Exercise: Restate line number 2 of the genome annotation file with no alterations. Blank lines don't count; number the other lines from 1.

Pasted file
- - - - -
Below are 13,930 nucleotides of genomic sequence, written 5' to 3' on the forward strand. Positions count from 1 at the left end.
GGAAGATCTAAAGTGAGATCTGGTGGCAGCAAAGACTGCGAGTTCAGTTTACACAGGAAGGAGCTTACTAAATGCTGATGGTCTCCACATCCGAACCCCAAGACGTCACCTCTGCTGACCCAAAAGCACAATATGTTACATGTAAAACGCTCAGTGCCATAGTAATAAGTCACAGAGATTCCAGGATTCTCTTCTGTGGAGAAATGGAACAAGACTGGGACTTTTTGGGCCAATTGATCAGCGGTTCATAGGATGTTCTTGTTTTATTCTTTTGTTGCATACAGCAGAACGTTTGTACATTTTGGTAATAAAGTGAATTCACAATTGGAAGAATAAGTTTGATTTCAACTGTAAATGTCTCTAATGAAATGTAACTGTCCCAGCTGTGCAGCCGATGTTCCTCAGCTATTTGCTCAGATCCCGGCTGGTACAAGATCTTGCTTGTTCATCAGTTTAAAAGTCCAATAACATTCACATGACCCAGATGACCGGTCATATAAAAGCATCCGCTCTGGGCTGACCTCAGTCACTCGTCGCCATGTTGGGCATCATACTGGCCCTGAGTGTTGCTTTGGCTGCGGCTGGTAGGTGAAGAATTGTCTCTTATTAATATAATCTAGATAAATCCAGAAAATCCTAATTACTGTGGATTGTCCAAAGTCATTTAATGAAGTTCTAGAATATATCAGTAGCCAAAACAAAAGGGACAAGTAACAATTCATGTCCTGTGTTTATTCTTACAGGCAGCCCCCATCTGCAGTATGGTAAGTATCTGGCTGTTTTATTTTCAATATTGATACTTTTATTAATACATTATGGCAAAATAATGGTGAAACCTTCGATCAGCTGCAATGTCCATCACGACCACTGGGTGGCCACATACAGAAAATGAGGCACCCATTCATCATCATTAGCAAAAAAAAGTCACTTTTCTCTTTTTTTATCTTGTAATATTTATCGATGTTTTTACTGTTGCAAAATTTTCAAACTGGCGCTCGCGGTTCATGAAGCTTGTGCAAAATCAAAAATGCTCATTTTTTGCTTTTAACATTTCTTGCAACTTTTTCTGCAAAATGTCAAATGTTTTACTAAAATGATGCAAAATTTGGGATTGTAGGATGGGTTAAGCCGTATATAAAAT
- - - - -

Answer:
GGAAGATCTAAAGTGAGATCTGGTGGCAGCAAAGACTGCGAGTTCAGTTTACACAGGAAGGAGCTTACTAAATGCTGATGGTCTCCACATCCGAACCCCAAGACGTCACCTCTGCTGACCCAAAAGCACAATATGTTACATGTAAAACGCTCAGTGCCATAGTAATAAGTCACAGAGATTCCAGGATTCTCTTCTGTGGAGAAATGGAACAAGACTGGGACTTTTTGGGCCAATTGATCAGCGGTTCATAGGATGTTCTTGTTTTATTCTTTTGTTGCATACAGCAGAACGTTTGTACATTTTGGTAATAAAGTGAATTCACAATTGGAAGAATAAGTTTGATTTCAACTGTAAATGTCTCTAATGAAATGTAACTGTCCCAGCTGTGCAGCCGATGTTCCTCAGCTATTTGCTCAGATCCCGGCTGGTACAAGATCTTGCTTGTTCATCAGTTTAAAAGTCCAATAACATTCACATGACCCAGATGACCGGTCATATAAAAGCATCCGCTCTGGGCTGACCTCAGTCACTCGTCGCCATGTTGGGCATCATACTGGCCCTGAGTGTTGCTTTGGCTGCGGCTGGTAGGTGAAGAATTGTCTCTTATTAATATAATCTAGATAAATCCAGAAAATCCTAATTACTGTGGATTGTCCAAAGTCATTTAATGAAGTTCTAGAATATATCAGTAGCCAAAACAAAAGGGACAAGTAACAATTCATGTCCTGTGTTTATTCTTACAGGCAGCCCCCATCTGCAGTATGGTAAGTATCTGGCTGTTTTATTTTCAATATTGATACTTTTATTAATACATTATGGCAAAATAATGGTGAAACCTTCGATCAGCTGCAATGTCCATCACGACCACTGGGTGGCCACATACAGAAAATGAGGCACCCATTCATCATCATTAGCAAAAAAAAGTCACTTTTCTCTTTTTTTATCTTGTAATATTTATCGATGTTTTTACTGTTGCAAAATTTTCAAACTGGCGCTCGCGGTTCATGAAGCTTGTGCAAAATCAAAAATGCTCATTTTTTGCTTTTAACATTTCTTGCAACTTTTTCTGCAAAATGTCAAATGTTTTACTAAAATGATGCAAAATTTGGGATTGTAGGATGGGTTAAGCCGTATATAAAAT